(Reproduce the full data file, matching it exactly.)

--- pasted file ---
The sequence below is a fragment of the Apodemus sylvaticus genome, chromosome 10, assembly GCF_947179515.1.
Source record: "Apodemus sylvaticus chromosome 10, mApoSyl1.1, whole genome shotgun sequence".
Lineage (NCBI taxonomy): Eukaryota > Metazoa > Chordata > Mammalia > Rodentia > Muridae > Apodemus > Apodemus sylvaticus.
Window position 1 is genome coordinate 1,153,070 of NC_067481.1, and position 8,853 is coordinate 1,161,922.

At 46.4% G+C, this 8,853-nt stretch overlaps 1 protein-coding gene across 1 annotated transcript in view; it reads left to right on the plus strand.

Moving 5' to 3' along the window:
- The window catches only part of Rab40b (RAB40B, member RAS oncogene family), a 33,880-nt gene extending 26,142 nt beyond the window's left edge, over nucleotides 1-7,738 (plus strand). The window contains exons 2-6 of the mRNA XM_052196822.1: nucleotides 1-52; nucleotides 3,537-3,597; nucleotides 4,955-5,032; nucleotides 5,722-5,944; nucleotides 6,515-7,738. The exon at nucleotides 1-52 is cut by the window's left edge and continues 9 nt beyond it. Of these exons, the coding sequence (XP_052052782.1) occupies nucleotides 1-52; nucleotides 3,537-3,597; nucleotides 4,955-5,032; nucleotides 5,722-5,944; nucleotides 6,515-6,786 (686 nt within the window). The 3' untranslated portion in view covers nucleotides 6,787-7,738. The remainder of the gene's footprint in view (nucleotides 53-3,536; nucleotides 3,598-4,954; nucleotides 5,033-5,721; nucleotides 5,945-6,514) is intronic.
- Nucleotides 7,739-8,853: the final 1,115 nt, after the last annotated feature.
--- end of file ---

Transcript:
The sequence below is a fragment of the Apodemus sylvaticus genome, chromosome 10, assembly GCF_947179515.1.
Source record: "Apodemus sylvaticus chromosome 10, mApoSyl1.1, whole genome shotgun sequence".
Lineage (NCBI taxonomy): Eukaryota > Metazoa > Chordata > Mammalia > Rodentia > Muridae > Apodemus > Apodemus sylvaticus.
Window position 1 is genome coordinate 1,153,070 of NC_067481.1, and position 8,853 is coordinate 1,161,922.

At 46.4% G+C, this 8,853-nt stretch overlaps 1 protein-coding gene across 1 annotated transcript in view; it reads left to right on the plus strand.

Moving 5' to 3' along the window:
- The window catches only part of Rab40b (RAB40B, member RAS oncogene family), a 33,880-nt gene extending 26,142 nt beyond the window's left edge, over nucleotides 1-7,738 (plus strand). The window contains exons 2-6 of the mRNA XM_052196822.1: nucleotides 1-52; nucleotides 3,537-3,597; nucleotides 4,955-5,032; nucleotides 5,722-5,944; nucleotides 6,515-7,738. The exon at nucleotides 1-52 is cut by the window's left edge and continues 9 nt beyond it. Of these exons, the coding sequence (XP_052052782.1) occupies nucleotides 1-52; nucleotides 3,537-3,597; nucleotides 4,955-5,032; nucleotides 5,722-5,944; nucleotides 6,515-6,786 (686 nt within the window). The 3' untranslated portion in view covers nucleotides 6,787-7,738. The remainder of the gene's footprint in view (nucleotides 53-3,536; nucleotides 3,598-4,954; nucleotides 5,033-5,721; nucleotides 5,945-6,514) is intronic.
- Nucleotides 7,739-8,853: the final 1,115 nt, after the last annotated feature.